There are a lot of hammocks on the market today, and not all are created equally. While I haven’t done the math on hammock dimensions yet, I’m convinced there is a relationship between hammock width and length that makes a “perfect” hammock (could it be the Golden Ratio?). In my own experience I’ve found that longer hammocks are better, all things being equal. If a hammock is really wide but lacks length, the extra width is wasted as you won’t be able to hang the hammock deep enough to take advantage of it. In other words, the wider the hammock, the longer it needs to be.

  1. I use the terms “Mayan,” “Brazilian,” or “traditional” to refer to any hammock that has a gathered-end design. There are distinct differences in gathered-end hammocks in terms of materials or fabrics used, but they are pitched and hung in the same way. Some argue that the Mayan hammock with its tightly-woven mesh is the most comfortable gathered-end hammock since the material stretches in a unique way to provide more comfort in commonly strained areas like the head, knees, and ankles. Your mileage may vary.

  12 comments for “How To Sleep In A Brazilian Hammock

  1. June 28, 2012 at 7:06 pm

    Great work. I have been researching some information about hammock width this article was a lot of help. The model I was considering had three different widths (one was nearly 8′ wide) but the same length hammock as the more narrow ones. Guess its true what they say; “sometimes less is more”.

    Keep up the good work.

    • Derek
      July 4, 2012 at 11:28 am

      I know ENO sells a few models that are all the same length but different widths. I wish they would make the wide ones longer as it would improve the overall design. All things considered, the narrower hammocks at that same width (ENO models) are the best deal since the extra fabric is wasted and just flaps in your face when you sleep.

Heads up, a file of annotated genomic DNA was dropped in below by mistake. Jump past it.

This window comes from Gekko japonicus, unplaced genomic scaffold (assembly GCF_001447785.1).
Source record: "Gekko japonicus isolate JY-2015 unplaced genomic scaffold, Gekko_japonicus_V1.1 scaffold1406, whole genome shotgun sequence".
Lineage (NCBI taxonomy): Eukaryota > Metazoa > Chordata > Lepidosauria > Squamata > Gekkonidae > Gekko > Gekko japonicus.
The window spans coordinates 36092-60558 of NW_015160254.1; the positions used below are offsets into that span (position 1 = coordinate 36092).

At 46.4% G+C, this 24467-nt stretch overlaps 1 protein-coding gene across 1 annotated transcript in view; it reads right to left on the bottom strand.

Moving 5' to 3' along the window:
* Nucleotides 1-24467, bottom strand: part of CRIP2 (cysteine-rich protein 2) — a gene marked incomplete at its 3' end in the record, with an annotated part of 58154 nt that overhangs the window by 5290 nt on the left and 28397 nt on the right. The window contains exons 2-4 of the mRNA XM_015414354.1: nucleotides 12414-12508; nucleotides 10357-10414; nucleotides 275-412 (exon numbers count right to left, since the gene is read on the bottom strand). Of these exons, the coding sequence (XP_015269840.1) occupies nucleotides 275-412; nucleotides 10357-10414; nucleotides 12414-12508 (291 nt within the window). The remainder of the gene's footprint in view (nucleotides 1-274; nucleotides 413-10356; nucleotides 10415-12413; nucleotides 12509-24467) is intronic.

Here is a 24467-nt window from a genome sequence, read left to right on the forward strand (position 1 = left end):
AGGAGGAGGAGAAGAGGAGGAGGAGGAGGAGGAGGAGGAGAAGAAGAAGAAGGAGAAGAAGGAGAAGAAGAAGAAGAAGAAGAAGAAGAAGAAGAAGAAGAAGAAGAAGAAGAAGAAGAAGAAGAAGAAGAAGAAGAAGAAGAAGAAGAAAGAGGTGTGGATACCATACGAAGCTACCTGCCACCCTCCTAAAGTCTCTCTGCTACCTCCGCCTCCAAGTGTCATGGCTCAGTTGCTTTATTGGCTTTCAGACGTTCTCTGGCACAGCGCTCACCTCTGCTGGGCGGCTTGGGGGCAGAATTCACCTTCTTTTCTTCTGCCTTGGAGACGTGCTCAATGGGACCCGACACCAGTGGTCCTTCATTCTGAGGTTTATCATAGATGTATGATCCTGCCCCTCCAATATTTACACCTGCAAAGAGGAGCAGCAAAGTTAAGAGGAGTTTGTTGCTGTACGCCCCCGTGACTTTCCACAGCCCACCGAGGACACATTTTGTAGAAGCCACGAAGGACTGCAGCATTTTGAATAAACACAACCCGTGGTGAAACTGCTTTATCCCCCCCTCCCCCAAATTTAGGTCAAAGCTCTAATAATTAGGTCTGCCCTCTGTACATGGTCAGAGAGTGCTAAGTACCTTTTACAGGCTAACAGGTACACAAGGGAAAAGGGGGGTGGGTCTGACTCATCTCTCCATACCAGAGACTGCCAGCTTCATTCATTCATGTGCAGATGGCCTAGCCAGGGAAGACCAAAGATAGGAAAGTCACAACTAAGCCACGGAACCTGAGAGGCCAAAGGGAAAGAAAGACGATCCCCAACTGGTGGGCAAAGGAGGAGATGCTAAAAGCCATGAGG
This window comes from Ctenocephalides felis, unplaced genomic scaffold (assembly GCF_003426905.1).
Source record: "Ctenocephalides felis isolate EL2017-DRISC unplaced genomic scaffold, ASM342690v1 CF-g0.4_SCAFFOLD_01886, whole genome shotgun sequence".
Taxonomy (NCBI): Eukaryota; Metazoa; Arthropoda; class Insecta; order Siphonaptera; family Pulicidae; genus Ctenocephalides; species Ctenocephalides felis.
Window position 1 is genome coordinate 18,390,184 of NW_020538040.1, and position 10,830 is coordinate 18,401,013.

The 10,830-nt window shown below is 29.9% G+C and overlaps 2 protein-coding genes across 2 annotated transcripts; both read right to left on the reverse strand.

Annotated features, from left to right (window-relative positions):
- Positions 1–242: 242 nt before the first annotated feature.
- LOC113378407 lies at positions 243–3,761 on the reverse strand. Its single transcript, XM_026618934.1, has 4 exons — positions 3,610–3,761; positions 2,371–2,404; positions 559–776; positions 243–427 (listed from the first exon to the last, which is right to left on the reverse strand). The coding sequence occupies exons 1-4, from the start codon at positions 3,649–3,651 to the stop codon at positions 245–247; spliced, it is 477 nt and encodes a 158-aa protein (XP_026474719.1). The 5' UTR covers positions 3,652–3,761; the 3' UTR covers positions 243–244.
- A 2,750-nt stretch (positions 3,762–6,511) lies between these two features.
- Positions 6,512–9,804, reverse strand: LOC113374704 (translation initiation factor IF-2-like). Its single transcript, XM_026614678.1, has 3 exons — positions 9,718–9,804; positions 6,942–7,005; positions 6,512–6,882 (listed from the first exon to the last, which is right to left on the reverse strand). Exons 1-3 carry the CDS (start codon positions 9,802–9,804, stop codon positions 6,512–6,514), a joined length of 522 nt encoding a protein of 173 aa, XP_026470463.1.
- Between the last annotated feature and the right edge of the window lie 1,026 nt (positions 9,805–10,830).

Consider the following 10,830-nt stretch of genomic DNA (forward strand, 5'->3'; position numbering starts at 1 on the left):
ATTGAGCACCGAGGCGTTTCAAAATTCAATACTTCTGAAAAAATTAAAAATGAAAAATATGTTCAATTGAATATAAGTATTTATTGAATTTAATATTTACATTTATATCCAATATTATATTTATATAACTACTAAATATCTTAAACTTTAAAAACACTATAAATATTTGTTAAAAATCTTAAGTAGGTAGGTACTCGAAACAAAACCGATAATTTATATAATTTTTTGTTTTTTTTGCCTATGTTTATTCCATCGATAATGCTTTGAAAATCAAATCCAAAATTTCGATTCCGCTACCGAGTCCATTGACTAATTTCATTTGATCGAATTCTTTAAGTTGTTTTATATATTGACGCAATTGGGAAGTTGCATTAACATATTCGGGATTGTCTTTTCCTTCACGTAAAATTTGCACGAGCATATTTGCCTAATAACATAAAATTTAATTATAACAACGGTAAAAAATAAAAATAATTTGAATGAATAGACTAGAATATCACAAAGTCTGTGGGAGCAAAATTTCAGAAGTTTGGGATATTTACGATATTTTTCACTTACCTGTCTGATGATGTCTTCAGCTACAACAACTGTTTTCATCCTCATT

2. Adam Skinner
    July 4, 2012 at 5:30 am

    I’m lying in a Brazilian hammock right now =) I think you’re right about having the correct ratio of length to width, but I also think this can be mitigated through the use of mini spreader bars, which mimic the geometry of a longer hammock.

    • Derek
      July 4, 2012 at 11:27 am

      I’ve often wondered about mini spreader bars in gathered-end hammocks — not to duplicate a rope hammock, and certainly keep the signature deep sag, but to keep the side rails from going taut. I’ll have to give it a try.

  3. September 23, 2012 at 10:17 am

    Very useful instructions and tips. It helps me to answer questions which my costumers have when they buy hammocks in my store
    Often I just direct them to your website. Thank you.

  4. Geri
    April 10, 2014 at 3:23 pm

    so helpful on the Golden ratio!!! It should work fine :) if we only count the fabric dimensions, I guess, the rope shouldn’t really count, should it?

    • Derek
      April 10, 2014 at 4:46 pm

      If you’re talking about the suspension, than yes. Some hammocks use nettles that should be considered part of the overall length.

  5. tigermomma
    October 18, 2014 at 4:36 am

    Thank you for your article! I’m trying to figure out how wide the hammock needs to take advantage of the diagonal lie. The hammock I’m looking at is 9′ 10″ Long x 4′ 7″ Wide and I’m 5’5”. Wondering if it’s too narrow. Thank you!

    • Derek
      October 18, 2014 at 6:44 am

      Narrow hammocks benefit from a natrower hang angle, maybe 20°.

      • tigermomma
        October 18, 2014 at 11:15 am

        Thank you Derek! I’ll give that a try!

Leave a Reply